Editor’s Note: A version of this article first appeared in the December issue of the SGIM Forum.
Mr. T* was back in the hospital for the eleventh time that year. From the doorway we could see the pulsations in the superficial veins of his forehead portending a left ventricular ejection fraction of less than ten percent. Attempts to manage his heart failure with more aggressive interventions had failed. Frothy pink fluid had again filled his lungs and so he was back once more, delivered by ambulance. After a night in the emergency department, he had found his way to a hospital bed.
His chart was peppered with terms like non-compliant and lacks insight, which had become more frequently used to describe him of late because Mr. T was refusing to go to a nursing home. This, we asserted, was the only way to keep him from coming back a twelfth and thirteenth time, or dying. Yet, he steadfastly refused to go anywhere but back home – alone – growing angrier each time we brought it up. “I’ve got important business to attend to,” he would grumble. Such conversations typically ended with Mr. T signing the pink form accepting the risks of leaving the hospital against sound medical advice.
On this particular admission, a newly minted intern and a harried resident performed a detailed history, asking Mr. T a careful combination of open-ended and direct questions for clues into the etiology of his decompensation. Too much salt, too much soda, not enough medication, they concluded. They didn’t ask about his guppies.
The team reviewed his chart, noting every unfortunate detail of each hospitalization, which evidence-based medications had been trialed and which had failed, and the results of every echocardiogram and stress test. They performed a physical examination, noting the soft gallop that sounded like a bag of dirty laundry thrown softly on the ground, the wet rales filling all lungs fields and the degree of pitting when one pressed firmly on the soft tissues of his lower extremities — obvious signs of his failing heart. They didn’t even notice the guppies.
Mr. T made little eye contact as we encircled his bed. With his skin stretched so thin over his skeletal frame, he looked much older than a man still several years away from his fiftieth birthday. In fact, he looked significantly worse than when I had cared for him only a few weeks before. My heart sank as he glared at us. Yet, we made a plan, adjusted his medications and arranged for a family meeting to talk some sense into Mr. T. At his request, we invited his mother. We never thought about the guppies.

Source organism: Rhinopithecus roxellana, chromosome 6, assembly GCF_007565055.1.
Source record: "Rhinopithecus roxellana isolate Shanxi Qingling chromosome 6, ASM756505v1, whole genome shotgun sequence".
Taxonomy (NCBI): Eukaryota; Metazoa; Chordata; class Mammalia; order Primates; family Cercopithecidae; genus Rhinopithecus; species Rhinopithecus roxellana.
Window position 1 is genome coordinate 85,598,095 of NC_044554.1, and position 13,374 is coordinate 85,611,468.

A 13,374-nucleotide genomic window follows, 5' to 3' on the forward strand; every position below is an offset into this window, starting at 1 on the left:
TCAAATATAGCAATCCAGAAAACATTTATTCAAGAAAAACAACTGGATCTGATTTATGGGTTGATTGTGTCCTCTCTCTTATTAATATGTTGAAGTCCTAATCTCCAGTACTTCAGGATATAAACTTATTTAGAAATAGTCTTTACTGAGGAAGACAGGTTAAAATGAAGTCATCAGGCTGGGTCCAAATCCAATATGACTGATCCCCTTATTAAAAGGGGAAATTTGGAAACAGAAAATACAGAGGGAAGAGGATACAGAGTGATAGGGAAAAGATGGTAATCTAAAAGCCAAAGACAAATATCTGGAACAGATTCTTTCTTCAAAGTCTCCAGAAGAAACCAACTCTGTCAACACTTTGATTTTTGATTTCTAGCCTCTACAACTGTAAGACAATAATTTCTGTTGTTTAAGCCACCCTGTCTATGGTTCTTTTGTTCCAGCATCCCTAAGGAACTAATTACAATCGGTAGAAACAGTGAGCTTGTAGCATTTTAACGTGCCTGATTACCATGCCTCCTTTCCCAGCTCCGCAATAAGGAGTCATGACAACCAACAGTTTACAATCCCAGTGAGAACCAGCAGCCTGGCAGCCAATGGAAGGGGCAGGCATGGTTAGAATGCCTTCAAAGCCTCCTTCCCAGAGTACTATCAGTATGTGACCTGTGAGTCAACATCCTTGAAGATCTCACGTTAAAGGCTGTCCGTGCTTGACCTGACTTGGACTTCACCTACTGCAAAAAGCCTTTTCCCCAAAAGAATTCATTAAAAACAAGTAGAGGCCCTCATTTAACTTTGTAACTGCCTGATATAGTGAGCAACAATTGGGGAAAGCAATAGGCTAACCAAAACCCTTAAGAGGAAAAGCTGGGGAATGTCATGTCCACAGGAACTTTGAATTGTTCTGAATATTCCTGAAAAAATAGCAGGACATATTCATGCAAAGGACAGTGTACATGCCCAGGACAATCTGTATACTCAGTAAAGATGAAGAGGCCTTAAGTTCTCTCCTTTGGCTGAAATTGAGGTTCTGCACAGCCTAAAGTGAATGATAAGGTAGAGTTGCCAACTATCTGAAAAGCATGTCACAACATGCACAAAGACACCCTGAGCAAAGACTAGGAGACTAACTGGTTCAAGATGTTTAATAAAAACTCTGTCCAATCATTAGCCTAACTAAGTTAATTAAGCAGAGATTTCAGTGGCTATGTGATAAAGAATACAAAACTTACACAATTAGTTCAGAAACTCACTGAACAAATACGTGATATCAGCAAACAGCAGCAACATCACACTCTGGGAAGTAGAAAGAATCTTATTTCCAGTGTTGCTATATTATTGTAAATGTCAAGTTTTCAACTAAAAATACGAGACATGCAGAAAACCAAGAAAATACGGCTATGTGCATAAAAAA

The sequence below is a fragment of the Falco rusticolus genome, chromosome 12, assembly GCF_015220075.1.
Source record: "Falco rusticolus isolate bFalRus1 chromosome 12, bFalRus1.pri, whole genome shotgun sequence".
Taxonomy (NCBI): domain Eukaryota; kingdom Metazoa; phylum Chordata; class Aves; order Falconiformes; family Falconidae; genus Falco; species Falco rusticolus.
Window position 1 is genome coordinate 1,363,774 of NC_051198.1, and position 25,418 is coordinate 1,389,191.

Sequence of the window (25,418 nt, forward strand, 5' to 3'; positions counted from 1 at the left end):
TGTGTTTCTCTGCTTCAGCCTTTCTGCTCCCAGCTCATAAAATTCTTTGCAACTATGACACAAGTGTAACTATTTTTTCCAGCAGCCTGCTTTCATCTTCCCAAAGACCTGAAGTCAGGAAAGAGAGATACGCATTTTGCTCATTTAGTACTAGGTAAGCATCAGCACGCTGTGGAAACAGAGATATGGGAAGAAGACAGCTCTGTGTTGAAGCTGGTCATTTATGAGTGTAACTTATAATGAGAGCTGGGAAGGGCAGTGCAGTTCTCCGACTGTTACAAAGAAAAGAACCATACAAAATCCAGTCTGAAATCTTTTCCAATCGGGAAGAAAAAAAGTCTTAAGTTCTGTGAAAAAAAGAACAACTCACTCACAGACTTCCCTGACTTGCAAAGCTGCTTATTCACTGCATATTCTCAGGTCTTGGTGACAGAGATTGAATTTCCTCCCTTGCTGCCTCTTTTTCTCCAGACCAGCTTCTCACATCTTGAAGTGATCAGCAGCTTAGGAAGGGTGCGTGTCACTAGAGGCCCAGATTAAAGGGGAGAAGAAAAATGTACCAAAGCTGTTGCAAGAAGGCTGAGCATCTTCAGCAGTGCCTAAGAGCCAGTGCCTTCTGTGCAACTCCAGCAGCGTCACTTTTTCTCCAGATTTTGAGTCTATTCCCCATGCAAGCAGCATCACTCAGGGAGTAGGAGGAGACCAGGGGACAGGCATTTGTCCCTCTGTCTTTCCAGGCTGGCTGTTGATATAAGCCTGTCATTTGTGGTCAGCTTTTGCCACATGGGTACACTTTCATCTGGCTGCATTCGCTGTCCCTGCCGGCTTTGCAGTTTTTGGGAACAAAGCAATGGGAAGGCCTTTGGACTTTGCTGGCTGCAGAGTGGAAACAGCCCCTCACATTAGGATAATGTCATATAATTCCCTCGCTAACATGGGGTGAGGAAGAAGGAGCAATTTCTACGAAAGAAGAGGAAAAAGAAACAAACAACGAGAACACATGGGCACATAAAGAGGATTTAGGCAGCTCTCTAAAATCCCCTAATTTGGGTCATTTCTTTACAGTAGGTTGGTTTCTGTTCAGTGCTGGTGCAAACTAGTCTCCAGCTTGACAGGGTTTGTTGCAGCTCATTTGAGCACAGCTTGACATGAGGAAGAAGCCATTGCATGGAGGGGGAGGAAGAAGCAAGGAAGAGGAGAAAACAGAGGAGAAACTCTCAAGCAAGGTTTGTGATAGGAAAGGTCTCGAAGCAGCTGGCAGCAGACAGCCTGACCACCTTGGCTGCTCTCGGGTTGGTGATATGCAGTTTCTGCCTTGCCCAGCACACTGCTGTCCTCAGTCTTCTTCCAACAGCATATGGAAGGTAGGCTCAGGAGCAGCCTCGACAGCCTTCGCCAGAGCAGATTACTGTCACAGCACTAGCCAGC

The following morning we again arrived at Mr. T’s bedside. His mother sat at the foot of his bed with a calm-before-the-storm look of someone who has seen it all before. She greeted us simply with a nod. Then, she did something which none of us had thought to do, or had the time or energy or perhaps courage to do. It was something so human that it shocked us as we sat there in our coffee-stained white coats. “Son, how are Earl and Tiny?” she asked. Suddenly, Mr. T sat up a little in bed and a faint, far-away light flickered behind his dark eyes. “Oh man, do I miss my boys!” he said. Sensing this shift and drawing on his mother’s courage, we finally asked Mr. T about his guppies.
Several years ago, I attended a keynote address by Vivek Murthy, former Surgeon General of the United States and my fellow hospitalist. He asserted that as physicians “we must understand and somehow connect patients’ source of joy with healthy behaviors in order to motivate them.” I never fully understood the significance of his words until that day with Mr. T. Now, I know he was talking about the guppies.
You see, while Mr. T’s heart was failing, Earl and Tiny were thriving. In fact, thanks to Mr. T, who fed them each day even when he went hungry and kept their tank immaculately clean, they had far exceeded their life expectancy. While we were busy admonishing him for his failures — non-adherence, dietary indiscretions, and lack of insight — we failed to recognize the single thread of joy which kept him clinging precariously to life.
Mr. T never came back to the hospital. He was discharged with hospice care, and more importantly, his guppies. I was not surprised to learn that Mr. T had far exceeded his own life expectancy. As for me, I continue to search for guppies on the wards of our safety-net hospital and find them in the most unexpected places. Sometimes I discover entire vibrant oceans teeming with life; other times just one tiny guppy. But sometimes, one guppy is all it takes.
*Name and some details have been changed to protect patient confidentiality.
Dr. Stella (firstname.lastname@example.org) is a hospitalist at Denver Health and an associate professor in the Department of Medicine at the University of Colorado School of Medicine. She is a co-director of the Health Equity Pathway for the University of Colorado Internal Medicine Residency.